I’m sure husbands who have been in a similar situation of losing their job and becoming a home parent can identify. I could not. Michael Keaton is good in a dramatic/comedic performance as the dad, and there’s a few scattered moments you remember such as him cleaning up the house and going shopping. Both those scenes are quite over-the-top and unintentionally feel like dream sequences. Bizarrely, later on, there is an actual dream sequence, when his wife threatens him with a gun. A bit more down to earth is the pull of the soap opera for someone who has nothing to do.
A film that doesn’t seem to know whether it wants to be a drama or a comedy. I see it as a precursor to Home Alone, also written by John Hughes, with a main character who is dealing with a new situation in their own home.
The way it all fits neatly together feels like an extended TV-episode rather than a movie. Even the music sounds like a TV-show. I just read Roger Ebert’s review and apparently he also got that TV vibe.
The situations are exaggerated for the sake of entertainment, and the story is a bit by-the-numbers, but thematically you may relate to what the parent's are challenged by.
Blind spot review
An all star cast and 8 oscar wins. How could it not be great? Well you need a good screenplay and this movie did not have a strong enough story to captivate me the whole way. The characters spend the majority of the film going to bars and not doing very much. Does have the iconic scene (from the poster) with them kissing on the beach, and there are some decent twists towards the end.
While I was watching, I felt like it wasn't about anything, but in hindsight does give a depiction of life at a military base. An indictment of the US army, both newbie slackers and those with higher rank.
The opening 20-25 minutes are gripping when they are in the bar. The rest of the film has several sweet moments and provides social commentary on the frustrations of the working class. The visit to the parents of Jenny is a highlight which is a scene I could easily rewatch for the humor.
I cared about the love story, and it's well-acted, just not particularly memorable. The story is dated now, but has merit as a time capsule of post-WW2 life in Denmark.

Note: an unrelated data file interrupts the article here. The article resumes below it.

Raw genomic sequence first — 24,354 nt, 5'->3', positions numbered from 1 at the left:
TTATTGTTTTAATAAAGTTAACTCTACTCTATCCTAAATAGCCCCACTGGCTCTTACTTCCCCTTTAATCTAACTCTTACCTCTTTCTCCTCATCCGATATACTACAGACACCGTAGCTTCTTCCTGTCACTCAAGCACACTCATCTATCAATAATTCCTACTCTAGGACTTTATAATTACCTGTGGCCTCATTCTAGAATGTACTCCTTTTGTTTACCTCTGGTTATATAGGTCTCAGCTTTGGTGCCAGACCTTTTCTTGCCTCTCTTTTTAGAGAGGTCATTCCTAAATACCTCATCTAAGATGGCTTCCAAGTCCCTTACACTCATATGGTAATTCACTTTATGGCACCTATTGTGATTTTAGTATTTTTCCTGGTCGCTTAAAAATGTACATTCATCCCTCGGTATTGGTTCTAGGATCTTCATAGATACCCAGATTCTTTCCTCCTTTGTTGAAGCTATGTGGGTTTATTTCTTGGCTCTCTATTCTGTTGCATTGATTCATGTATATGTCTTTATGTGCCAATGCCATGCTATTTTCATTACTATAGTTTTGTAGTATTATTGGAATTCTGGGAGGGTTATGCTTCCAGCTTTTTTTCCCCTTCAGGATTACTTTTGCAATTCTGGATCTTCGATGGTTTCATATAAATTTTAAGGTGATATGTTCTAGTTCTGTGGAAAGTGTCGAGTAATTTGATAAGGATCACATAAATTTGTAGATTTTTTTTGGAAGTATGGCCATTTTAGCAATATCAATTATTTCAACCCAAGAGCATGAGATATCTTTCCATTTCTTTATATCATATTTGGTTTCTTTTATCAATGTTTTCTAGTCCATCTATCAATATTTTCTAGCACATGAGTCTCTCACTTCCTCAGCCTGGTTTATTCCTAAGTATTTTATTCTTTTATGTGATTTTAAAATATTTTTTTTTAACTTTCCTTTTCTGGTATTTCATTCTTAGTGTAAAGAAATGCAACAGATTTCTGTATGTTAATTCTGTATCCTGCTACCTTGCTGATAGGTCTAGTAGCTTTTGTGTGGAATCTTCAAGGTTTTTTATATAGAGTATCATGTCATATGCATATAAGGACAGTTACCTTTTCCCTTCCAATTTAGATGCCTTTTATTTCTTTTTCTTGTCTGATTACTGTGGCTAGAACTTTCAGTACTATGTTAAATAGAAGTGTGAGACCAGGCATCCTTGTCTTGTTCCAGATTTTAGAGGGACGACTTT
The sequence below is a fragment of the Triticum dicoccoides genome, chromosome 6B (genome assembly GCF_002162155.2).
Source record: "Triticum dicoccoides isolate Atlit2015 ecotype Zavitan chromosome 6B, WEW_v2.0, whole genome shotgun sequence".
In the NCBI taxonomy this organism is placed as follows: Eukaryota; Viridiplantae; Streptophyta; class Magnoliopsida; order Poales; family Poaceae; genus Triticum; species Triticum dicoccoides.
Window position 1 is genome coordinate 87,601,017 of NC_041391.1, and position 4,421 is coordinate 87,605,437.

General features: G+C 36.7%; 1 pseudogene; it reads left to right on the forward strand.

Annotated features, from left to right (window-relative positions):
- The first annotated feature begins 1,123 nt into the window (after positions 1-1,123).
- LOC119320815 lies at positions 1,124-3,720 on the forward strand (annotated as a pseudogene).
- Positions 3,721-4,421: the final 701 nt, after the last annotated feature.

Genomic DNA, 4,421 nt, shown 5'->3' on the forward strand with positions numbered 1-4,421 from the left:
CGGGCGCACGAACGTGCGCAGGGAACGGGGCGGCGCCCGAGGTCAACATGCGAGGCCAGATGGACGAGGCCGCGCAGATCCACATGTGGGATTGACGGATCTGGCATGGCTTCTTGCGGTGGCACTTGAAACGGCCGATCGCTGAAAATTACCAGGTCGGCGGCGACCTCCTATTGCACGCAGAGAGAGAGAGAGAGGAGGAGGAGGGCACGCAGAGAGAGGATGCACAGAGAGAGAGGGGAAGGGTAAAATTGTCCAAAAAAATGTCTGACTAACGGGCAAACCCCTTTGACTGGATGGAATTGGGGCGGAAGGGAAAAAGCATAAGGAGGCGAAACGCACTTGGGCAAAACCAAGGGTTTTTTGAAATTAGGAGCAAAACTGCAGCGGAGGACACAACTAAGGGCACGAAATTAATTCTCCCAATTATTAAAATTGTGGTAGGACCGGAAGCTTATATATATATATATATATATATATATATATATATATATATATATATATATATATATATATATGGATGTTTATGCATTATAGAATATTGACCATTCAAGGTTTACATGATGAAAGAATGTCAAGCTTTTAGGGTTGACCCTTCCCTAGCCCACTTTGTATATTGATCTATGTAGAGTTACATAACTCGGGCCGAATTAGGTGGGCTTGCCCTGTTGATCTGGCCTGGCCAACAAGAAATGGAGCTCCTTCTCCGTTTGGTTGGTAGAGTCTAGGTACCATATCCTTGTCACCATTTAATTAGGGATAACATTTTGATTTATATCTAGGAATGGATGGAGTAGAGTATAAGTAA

Very quotable, although the humor is quite cheesy. If you look beyond the tv-series Matador, Julefrokosten is the quintessential Danish Christmas movie, which features a group of co-workers at a Christmas party.
Denmark is known for its lunches(julefrokoster) in the lead up to Christmas, where you eat and drink for hours and (hopefully) have a good time. Sometimes the guests may go too far which the film is an example of.
Rewatch. A time capsule depicting poverty in the 1850s. Dreams of a better life, and being treated like rubbish because you are a stranger. There are scenes that are unforgettable, for instance when the husband is punished.
A Danish neo noir thriller. The story is quite convoluted with parallel narratives, so at first it’s tough to figure out what’s happening, although it does get easier to follow. I didn’t believe that none of the women’s family had met her boyfriend Sebastian, and that the main character Jonas could just stroll in and pretend to be Julia’s boyfriend. That aspect was too convenient and downright selfish of him. How could I care about their blossoming friendship when he is deceiving not only Julia and her side of the family, but his own family as well? There’s basically nobody to root for.
A person’s life changing when someone is injured I feel has been done before in Danish cinema, and was handled in a more emotionally involving manner in Susanne Bier’s dogme film Open Hearts (2002), and in a more shocking way in Breaking the Waves (1996).
Despite the issues I had, the last act by the cabin was the most entertaining, because I didn’t know what would happen next. The story is just about adequate, but it doesn’t linger in my mind for long.
Favorite quote: "Maybe the moment was false, but the feeling was genuine”
Small, but well-acted, believable ensemble drama. Three generations of a family coming together over a weekend, and the problems they deal with. Food for thought about what to do when facing assisted suicide. A return to form for the hit-or-miss director.